Guernsey Cattle-Focused Naturally Golden Family Farms Cooperative



A Guernsey cow peering through a fence. (Farm and dairy file photo)

When Vickie Baker started in 4-H around 35 years ago, her parents told her and her three siblings to each choose a breed of dairy cow to show off. The family dairy farm already owned Holsteins. Baker’s parents wanted their children to choose different breeds of cows so they didn’t have to show off against each other.

“In the infinite wisdom of 6 and 7 year olds… I chose Guernsey, because my 4-H neighbors had them,” Baker explained.

This innocent decision was perhaps the first step towards where Baker now stands. She is passionate about the cattle of Guernsey. She has been involved with industry groups, such as the Pennsylvania Guernsey Breeders’ Association and the American Guernsey Association.

About 15 years ago, she and her husband, Mike, bought Guernsey cows from her parents and started Maple Bottom Farm, renting space on her parents’ farm. Five years ago, they bought their own dairy farm in Dawson, PA and moved their cows there. Four years ago, Baker was elected to the board of directors of the American Guernsey Association and then became their treasurer.

“I eat, sleep and kind of breathe Guernsey right now,” Baker said.

Today, Maple Bottom Farm is one of two farms of the new Naturally Golden Family Farms, a cooperative focused on selling dairy products from Guernsey. Although there are only two farms involved so far, they plan to grow and market Guernsey dairy products across Pennsylvania and eventually the country.

“It’s gratifying to know that you are milking cows today and tomorrow… you can eat cheese from the milk you harvested today,” Baker said. “But, in the meantime, a lot of things come into play to make that happen.”


There aren’t many dairies in Guernsey, said Baker, who is the cooperative’s chairman.

“We believe that marketing our milk as American table milk… is one way for us to remain viable in the future,” she said.

The co-op began forming in 2018, with support from the American Guernsey Association, said Cara Itle, of Trotacre Farms, the co-op’s other farm.

Itle, who grew up on the fourth generation dairy farm in Enon Valley, Pa., Was working for the association at this time. The idea was to create a brand and connections with processors for Guernsey dairies.

“We trained him because of our Guernsey cows… and our love for the breed,” she said.

Guernsey milk contains higher percentages of protein, cream, vitamin D and calcium. The milk is golden in color due to the higher amounts of beta-carotene.

Working together allows farms to share responsibilities and bring in people with different expertise. The farms have opted for a cooperative model in order to be able to integrate other farms more easily in the future.

“On the farm, time is the most precious resource,” Baker said. “Some people would say money, but I don’t agree. If I had more time, I could earn more money.

While the cooperative began to be formed in 2018, it only launched its first products at the end of 2020.

“It takes a long time to put into something like that, when you don’t really know exactly where you’re going,” Itle said.


Baker worked off the farm for a while in the dairy industry, but after 22 years her job was cut in 2020. Now she works full time on the farm and at the co-op.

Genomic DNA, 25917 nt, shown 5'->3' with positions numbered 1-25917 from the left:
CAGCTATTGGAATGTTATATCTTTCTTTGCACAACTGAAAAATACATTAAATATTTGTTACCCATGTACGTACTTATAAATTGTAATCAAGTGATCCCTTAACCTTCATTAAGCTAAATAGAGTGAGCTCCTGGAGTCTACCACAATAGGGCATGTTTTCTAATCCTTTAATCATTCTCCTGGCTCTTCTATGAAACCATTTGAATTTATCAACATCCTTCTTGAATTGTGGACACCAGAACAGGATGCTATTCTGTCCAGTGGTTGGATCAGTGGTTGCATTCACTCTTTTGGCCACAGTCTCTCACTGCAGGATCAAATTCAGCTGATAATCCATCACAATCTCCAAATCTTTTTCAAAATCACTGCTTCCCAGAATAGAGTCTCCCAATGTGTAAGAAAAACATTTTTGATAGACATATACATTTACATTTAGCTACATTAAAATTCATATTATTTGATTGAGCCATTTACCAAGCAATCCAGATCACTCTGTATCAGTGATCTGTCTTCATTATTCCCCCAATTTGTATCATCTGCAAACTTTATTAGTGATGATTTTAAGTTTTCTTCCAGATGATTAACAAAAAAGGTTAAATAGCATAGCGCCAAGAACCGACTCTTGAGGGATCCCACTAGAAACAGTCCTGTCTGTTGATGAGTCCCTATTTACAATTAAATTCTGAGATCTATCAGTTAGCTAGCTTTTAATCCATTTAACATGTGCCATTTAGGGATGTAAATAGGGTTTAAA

“I can honestly say that I miss my clients and what I’ve done, but… I spend all day milking and looking after the cows… and I love it,” she said.

That’s not to say it’s not hard work. Farmers still have other jobs, on or off the farm, in addition to the cooperative. It’s a lot to follow. But it is enriching.

“With niche products, bringing them to market and establishing your own brand, it’s going slower than we’d like,” Baker said.


The pandemic has also upset the plans of the cooperative. They planned to start with milk as a first product by spring or summer 2020.

“We really thought it was a realistic goal, before March [2020]”said Boulanger.

When markets changed and the dairy industry faced transformation challenges, it became clear that this was no longer realistic. The cooperative does not yet bottle milk. But it was able to launch its first cheese products in 2020.

The cooperative had always planned to explore the manufacture and sale of cheese. Guernsey milk tends to have high cheese yields, which makes it a good option for the product. The cooperative signed a letter of intent with Pleasant Lane Creamery for the processing of cheese some time ago. The pandemic has just put this product in the spotlight earlier than expected.

“The good thing about cheese is that it helps us grow the milk market,” Baker said. “This allows us to market in a different way than we thought we had, before the pandemic.”

The cheese makes the cooperative’s brand known. The cooperative mainly sells direct to consumers through online orders, but also works with a few retail outlets.

Itle said the cooperative has enjoyed a lot of community support since its launch, following the general trend of local food support from the pandemic.

“Consumers want to know where their products are coming from and they want to support the local people,” she said.


There are already enough dairy processors in Pennsylvania that it makes sense for the cooperative to work with existing processors instead of starting their own dairy, Itle said.

“It is expensive to go into transformation,” she said. “We wanted to collaborate and work with these processors that have something established.”

Before the pandemic, the cooperative hoped to bring 12 more herds of cattle from Pennsylvania over the next five years. The pandemic caused them to set back that timeline, Baker said. But once the co-op grows with 12 more herds, Baker believes it will be ready to start moving to other states as well.


Up-to-date farming news delivered to your inbox!

Source link

Leave A Reply

Your email address will not be published.